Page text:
Professional burnout at work. Can you avoid it?

Sometimes we think that the work that we do is the most important thing in life. We work hard, and often forget why we do it. The work becomes the main focus of our lives, and if that happens, we might be on the way to professional burnout.

You may be at risk of professional burnout if one or more of the work areas below are affected:

  • You have excessive workload – you are given more and more responsibilities, but do not have access to more resources. For example, you are asked to do more in the same or a shorter period of time.
  • Lack of control – you don’t have control over important aspects of your work. Your employer does not allow you independent initiative or the opportunity for creative problem solving. You cannot fully utilise your knowledge and skills, and feel that you are prevented from making a meaningful contribution.
  • Lack of reward – you feel that your work is not appreciated, it does not bring you money, prestige or respect. Also, it no longer gives you happiness or job satisfaction.
  • Broken work community – there is no support or trust from your colleagues, the number of unresolved conflicts increase, and you no longer wish to fully engage with your colleagues. There is no cooperation, the atmosphere is hostile and competitive.
  • Lack of fairness – you don’t think that you are being treated fairly, and feel that the employer is taking advantage of you.
  • The conflict of values – this is where you notice that your own values are no longer in agreement with the values of your organisation. For example, there is a constant internal conflict between what you want to do, and what your employer wants you to do.

It sounds quite awful, doesn’t it? It may be that you have not yet fully identified what exactly is happening at work, but suddenly you feel tired, and experience occasional sleep problems. You suddenly are more prone to infections, and indigestion. These are the first warning signs. One very common warning sign that you are heading towards professional burn out, is the fact that you suddenly feel much better with the arrival of the weekend, but on Sunday evening you suddenly feel worse again. The next stage is the feeling of frustration with work. This may lead, for example, to the depersonalisation of your clients, and the tiredness is so great that a free weekend is no longer enough for you to recharge, and your effectiveness dramatically decreases. At this stage, you may want to decide to leave your job, or maybe even change career. Or you may find yourself carrying on, completing your work duties, while feeling helpless. The work will become either something you cannot stop talking (complaining!) about, or something you cannot bear to talk about at all. Your relationships with friends and family will suffer, and you may find that depression is slowly creeping into your life.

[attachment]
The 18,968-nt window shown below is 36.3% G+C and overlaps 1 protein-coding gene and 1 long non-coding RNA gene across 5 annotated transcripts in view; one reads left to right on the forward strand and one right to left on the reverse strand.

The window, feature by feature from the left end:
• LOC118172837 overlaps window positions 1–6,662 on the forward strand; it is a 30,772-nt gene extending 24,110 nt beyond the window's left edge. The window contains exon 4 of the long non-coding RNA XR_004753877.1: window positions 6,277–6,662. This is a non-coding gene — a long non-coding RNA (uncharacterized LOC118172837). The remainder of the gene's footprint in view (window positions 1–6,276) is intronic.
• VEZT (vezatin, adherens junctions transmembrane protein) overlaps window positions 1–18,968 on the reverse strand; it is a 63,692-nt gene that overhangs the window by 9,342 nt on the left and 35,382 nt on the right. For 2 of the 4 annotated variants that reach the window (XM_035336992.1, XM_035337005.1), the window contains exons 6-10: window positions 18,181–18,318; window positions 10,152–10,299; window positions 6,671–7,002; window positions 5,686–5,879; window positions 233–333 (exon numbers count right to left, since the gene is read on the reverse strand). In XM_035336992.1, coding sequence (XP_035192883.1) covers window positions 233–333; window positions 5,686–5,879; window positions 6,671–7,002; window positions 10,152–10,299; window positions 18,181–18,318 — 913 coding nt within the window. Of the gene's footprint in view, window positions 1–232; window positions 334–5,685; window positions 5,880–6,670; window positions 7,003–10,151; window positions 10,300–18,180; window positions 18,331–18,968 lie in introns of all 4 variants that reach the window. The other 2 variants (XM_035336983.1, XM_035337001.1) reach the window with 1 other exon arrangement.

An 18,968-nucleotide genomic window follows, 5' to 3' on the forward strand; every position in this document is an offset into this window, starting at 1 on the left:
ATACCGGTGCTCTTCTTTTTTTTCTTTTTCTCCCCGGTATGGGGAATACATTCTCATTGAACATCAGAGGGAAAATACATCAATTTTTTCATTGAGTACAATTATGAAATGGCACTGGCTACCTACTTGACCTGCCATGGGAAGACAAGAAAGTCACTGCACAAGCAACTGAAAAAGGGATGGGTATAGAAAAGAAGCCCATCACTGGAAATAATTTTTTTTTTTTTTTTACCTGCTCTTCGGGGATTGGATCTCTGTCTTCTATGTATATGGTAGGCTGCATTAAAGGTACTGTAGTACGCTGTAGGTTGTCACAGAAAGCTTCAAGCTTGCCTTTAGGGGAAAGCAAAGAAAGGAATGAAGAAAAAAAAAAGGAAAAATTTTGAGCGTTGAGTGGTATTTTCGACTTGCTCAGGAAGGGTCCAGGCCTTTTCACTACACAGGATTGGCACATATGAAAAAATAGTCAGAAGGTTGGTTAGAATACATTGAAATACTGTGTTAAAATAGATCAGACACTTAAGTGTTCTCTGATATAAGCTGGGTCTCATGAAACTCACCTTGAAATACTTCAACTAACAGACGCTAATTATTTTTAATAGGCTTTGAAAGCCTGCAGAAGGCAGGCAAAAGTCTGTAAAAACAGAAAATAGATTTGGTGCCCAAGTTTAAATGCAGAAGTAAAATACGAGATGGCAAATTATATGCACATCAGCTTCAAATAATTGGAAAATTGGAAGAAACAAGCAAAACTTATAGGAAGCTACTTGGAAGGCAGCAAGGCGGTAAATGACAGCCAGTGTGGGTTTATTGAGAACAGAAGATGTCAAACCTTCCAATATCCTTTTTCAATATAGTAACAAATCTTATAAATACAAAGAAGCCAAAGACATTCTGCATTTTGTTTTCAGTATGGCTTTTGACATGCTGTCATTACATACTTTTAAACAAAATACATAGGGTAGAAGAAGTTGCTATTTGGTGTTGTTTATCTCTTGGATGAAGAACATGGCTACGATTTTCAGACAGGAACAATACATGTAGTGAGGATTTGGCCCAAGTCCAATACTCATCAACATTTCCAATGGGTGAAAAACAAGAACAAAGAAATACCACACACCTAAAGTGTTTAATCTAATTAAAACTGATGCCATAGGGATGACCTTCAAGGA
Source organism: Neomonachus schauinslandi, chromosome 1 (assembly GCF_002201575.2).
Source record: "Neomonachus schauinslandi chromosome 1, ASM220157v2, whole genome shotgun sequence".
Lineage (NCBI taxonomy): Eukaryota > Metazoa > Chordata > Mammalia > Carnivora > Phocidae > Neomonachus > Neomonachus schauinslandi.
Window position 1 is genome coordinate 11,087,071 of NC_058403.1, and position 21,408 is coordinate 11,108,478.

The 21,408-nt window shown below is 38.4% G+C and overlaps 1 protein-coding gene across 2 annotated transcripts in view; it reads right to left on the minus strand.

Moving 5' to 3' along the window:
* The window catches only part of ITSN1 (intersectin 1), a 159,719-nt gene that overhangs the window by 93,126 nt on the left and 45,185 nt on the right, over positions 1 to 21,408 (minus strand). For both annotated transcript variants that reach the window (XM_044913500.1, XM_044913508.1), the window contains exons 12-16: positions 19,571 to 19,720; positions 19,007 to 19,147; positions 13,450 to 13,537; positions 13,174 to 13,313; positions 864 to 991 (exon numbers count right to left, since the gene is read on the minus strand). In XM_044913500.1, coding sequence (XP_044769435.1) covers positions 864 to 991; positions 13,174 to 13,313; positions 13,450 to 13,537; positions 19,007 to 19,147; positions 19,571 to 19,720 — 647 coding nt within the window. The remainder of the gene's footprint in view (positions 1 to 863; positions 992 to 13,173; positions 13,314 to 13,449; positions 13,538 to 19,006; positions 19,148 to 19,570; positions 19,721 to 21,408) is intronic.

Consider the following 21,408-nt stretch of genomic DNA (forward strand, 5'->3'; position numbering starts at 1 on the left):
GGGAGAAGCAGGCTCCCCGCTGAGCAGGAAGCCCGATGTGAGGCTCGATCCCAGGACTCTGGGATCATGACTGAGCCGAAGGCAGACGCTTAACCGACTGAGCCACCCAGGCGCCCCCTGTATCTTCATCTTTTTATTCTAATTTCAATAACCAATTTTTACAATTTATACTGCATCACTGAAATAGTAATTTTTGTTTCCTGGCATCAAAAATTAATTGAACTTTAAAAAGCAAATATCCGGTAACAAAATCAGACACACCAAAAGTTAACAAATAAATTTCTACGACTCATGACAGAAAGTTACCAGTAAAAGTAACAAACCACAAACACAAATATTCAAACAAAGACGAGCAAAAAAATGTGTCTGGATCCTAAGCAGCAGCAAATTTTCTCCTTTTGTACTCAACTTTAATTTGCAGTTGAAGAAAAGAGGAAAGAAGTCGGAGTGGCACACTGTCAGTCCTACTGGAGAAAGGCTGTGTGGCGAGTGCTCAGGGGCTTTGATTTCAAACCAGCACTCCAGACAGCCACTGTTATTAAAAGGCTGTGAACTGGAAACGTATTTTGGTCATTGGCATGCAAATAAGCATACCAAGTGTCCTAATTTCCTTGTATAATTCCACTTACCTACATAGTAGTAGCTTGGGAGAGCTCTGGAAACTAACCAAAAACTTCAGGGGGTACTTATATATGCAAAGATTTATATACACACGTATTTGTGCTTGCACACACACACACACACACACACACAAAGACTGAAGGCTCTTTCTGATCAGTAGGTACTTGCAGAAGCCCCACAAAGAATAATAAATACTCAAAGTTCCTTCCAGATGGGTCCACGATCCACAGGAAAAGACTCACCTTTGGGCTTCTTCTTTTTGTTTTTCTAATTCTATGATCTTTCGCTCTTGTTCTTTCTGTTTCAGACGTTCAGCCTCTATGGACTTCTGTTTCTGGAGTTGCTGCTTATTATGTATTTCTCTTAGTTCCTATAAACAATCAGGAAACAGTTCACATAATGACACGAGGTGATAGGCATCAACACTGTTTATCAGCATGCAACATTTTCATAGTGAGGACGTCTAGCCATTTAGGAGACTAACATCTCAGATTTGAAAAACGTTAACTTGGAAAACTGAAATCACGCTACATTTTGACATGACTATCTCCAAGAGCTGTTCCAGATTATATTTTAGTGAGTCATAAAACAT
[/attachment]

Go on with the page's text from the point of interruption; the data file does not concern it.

So is there any way to stop this from happening? It may be that the only solution for you is to leave. Sometimes, that is the best thing for you to do. If, however, you feel that your job is not ‘all that bad’, but it is becoming too much of a focus in your life, then the good news is there are many things that you can do, and psychotherapy can really help.

Please consider the following:

  • First of all, if you look at the above flash points, and realise that many, or even all of them, are present in your current work place, it might just be that your organisation is very toxic, and you may want to think about what makes you want to stay in that particular job. You may have a good reason or reasons, but just think about it.
  • Grow and look after your relationships outside of work – family and friends, with whom you can spend your free time.
  • Contact a counsellor – you don’t have to tackle this alone!
  • Work on improving your internal resources, learn new ways to react in difficult situations – again, therapy can really help!
  • Have a hobby or other activities outside of work that you feel passionate about – that will decrease your risk of professional burnout.
  • Look at what your workplace has to offer – for example, free workshops, coaching, confidential advice and support.
  • Use all your annual leave.
  • Look after your physical health. Do some physical activity at the level that you are comfortable with, but do something! Eat healthy and avoid alcohol. Get enough sleep and rest.
  • Look after your psyche – cultivate good relationships.
  • Accept that not everything is up to you. Be more realistic and allow yourself to let go from time to time.
  • Allow yourself to do nothing from time to time and don’t feel bad about it!
  • Take time to ‘switch off’ from work related devices (phones, email etc) during the weekend. Remember that less work makes us more productive. Overworked and tired people make more mistakes and head for burnout!
  • ‘Reclaim’ your weekend for yourself. Spend it well – seek contact with nature, open yourself to art, spend time with loved ones, do less and ‘be’ more.

Counselling Directory is not responsible for the articles published by members. The views expressed are those of the member who wrote the article.

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Dartford, Kent, DA1
Written by Alexandra Kubit-Hope, MSc. MBACP (Accred) - Green Stairwell Counselling
Dartford, Kent, DA1

Alexandra Kubit-Hope is a qualified integrative counsellor who works in private practice in Kent. You can find more information about Alexandra and her work on her profile and website.

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